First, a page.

Sample from the Spring 2007 issue of Integral Yoga Magazine

An Interview with Graham M Schweig, PhD

Dr. Schweig’s brand new book, Bhagavad Gita: The Beloved Lord’s Secret Love Song is described by Huston Smith (the internationally recognized authority on world religion) as a “beautiful and accessible translation of the Gita.” In this interview, Dr. Schweig explains that while the Gita is about divine yearning, “at a deeper level, it is a song issuing forth from the heart of God. It is the secret call of the divinity for all souls to love him, to take the journey to him, to be blissfully united with him.”

IYM: What is the Gita’s relationship to Yoga?

GS: The Gita is the book on Yoga par excellence. The narrator himself calls Krishna’s teachings, and the whole dialogue between Arjuna and Krishna, “the supreme secret of Yoga” (18.75). Yoga, in its ultimate form, is the natural outpouring of hearts to one another, the human heart and the divine heart: this is the supreme secret of Yoga. We learn in the Gita that the divinity practices his Yoga through his amazing manifestations, one of which is his full presence within the inner region of our hearts. Humans, on the other hand, are to practice a Yoga that allows them to enter fully into the heart of divinity. When you realize you are drowning yourself in Krishna’s heart, you are not cognizant of your individuality, though you remain an individual. You lose yourself completely to gain yourself fully. For the Gita, Yoga is the mutual loving embrace between humanity and divinity—this is the supreme Yoga.

IYM: Gita means song. Why a song?

GS: Most wondrously, we learn in the Gita that the heart of God passionately desires to connect with the hearts of humans, and he expresses this through a “gita,” a song of love that he keeps secret. It is not a song in the lyrical sense, but it is a song coming from the divine heart to us. As I say in the introduction to the book, “It is a song issuing forth from the heart of God. It is the secret call of the divinity for all souls to love him, to take the journey to him, to be blissfully united with him.” Our Yoga is ultimately meant to hear this secret song.

IYM: You reference three secrets in the text. What are these?

GS: The supreme secret is revealed as having three layers and is most fully described in the 18th chapter: the secret, the greater secret, and the greatest secret of all, and these correspond to how we should act in the outer world of conflict, what we should expect to find in the inner world of transcendence, and finally in the innermost world of the heart, respectively. The great secret is that we should act out of love. We should act in the way in this world that best expresses our heart. This is said in verses 1-49. The greater secret is revealed in verses 50-63. Krishna tells Arjuna to know him as Brahman and as the Purusha, embracing him from within one’s own heart. A running theme throughout the Gita is the instruction to experience one’s self as it is embraced by Brahman and Purusha. The greatest secret of all comes in verses 64-66 in which Krishna reveals his own heart’s divine passion: “You are so much loved by me!” Here the divine heart so passionately desires the love of the human heart and is inviting the human heart to embrace his.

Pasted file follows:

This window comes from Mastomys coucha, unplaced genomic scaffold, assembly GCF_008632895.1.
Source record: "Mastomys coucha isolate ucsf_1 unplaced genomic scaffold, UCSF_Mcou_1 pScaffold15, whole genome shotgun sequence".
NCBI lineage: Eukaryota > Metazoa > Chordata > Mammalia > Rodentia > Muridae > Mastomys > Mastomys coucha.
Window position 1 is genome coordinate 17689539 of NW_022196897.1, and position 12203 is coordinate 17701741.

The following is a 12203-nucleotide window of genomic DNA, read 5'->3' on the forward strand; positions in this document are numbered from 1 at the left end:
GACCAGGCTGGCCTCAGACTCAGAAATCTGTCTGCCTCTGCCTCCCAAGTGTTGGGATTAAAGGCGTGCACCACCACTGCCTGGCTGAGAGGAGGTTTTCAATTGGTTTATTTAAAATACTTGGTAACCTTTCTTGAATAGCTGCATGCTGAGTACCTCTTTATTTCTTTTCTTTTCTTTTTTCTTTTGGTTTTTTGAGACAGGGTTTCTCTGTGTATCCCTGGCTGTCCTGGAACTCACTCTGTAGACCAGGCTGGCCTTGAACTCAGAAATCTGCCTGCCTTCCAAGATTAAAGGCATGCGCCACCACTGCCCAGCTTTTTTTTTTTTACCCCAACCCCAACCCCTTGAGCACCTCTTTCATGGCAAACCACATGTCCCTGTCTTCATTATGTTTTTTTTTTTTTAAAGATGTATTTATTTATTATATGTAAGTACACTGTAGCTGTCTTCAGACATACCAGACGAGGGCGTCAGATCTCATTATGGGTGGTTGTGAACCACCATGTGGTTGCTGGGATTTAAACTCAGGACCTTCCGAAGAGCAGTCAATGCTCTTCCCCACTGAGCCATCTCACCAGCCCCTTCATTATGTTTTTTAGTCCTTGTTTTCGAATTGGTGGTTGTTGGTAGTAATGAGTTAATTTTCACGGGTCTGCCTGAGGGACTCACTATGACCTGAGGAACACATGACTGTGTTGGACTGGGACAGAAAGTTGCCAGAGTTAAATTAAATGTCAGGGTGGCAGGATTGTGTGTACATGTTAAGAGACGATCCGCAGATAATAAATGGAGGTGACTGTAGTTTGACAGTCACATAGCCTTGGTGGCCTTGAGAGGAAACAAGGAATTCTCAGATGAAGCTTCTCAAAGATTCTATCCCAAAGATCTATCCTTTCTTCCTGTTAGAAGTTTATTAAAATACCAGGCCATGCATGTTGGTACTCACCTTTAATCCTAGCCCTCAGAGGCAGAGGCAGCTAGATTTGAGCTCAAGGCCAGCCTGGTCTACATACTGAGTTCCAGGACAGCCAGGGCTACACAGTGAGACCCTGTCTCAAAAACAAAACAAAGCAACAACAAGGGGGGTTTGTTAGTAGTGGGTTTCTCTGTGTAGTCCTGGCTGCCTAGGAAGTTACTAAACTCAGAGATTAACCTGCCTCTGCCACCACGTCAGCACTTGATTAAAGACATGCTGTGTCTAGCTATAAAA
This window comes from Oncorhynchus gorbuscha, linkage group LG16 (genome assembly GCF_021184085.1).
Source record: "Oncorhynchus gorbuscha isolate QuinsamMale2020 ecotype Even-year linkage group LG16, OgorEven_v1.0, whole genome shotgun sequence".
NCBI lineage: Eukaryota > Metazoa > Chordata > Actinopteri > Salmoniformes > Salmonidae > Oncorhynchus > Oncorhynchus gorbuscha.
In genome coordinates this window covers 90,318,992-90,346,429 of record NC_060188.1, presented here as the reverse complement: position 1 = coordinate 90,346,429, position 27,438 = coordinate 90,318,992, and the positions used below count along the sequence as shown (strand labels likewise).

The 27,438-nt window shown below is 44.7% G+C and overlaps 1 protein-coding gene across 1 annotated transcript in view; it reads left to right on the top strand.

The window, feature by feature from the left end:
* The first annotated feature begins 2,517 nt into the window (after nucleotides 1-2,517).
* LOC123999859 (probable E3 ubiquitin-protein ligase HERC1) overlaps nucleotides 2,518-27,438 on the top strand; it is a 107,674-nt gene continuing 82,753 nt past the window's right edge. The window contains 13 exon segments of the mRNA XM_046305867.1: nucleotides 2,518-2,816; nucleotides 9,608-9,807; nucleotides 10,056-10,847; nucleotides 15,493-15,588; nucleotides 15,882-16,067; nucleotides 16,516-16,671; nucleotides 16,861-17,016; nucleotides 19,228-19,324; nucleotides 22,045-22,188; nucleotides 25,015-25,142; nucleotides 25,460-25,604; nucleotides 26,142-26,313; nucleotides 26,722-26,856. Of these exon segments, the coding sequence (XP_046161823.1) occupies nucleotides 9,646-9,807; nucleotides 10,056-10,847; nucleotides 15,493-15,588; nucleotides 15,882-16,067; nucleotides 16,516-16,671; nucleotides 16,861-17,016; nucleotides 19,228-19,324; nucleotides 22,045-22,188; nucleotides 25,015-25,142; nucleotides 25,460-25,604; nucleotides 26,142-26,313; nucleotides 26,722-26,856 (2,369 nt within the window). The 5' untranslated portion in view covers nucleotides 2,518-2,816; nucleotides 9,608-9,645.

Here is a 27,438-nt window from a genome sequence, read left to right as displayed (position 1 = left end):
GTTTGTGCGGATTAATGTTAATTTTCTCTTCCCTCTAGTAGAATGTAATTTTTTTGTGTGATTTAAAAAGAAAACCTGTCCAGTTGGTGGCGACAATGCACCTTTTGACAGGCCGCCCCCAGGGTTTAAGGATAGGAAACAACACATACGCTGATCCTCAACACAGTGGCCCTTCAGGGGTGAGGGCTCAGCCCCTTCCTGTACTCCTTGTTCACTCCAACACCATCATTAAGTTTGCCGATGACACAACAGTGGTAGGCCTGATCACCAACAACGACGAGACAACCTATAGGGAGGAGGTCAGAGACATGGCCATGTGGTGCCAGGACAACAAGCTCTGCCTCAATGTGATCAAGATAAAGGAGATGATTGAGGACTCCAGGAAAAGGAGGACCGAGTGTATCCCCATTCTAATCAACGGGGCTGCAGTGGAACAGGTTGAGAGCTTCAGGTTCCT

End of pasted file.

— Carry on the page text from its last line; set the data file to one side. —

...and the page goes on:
IYM: Why keep this a secret?

GS: The greatest impoverishment in the world is the impoverishment of the human heart. If the heart would be nurtured it would take care of all other impoverishments. Krishna keeps his love a secret simply because we are just not ready to hear it. If we would hear it, we would be filled with his love. He’s already embracing us with all his numerous manifestations, but we may not respond. He is therefore a passive lover at this point, an eternally patient lover…

Read the rest of this article in the Spring 2007 issue of Integral Yoga Magazine.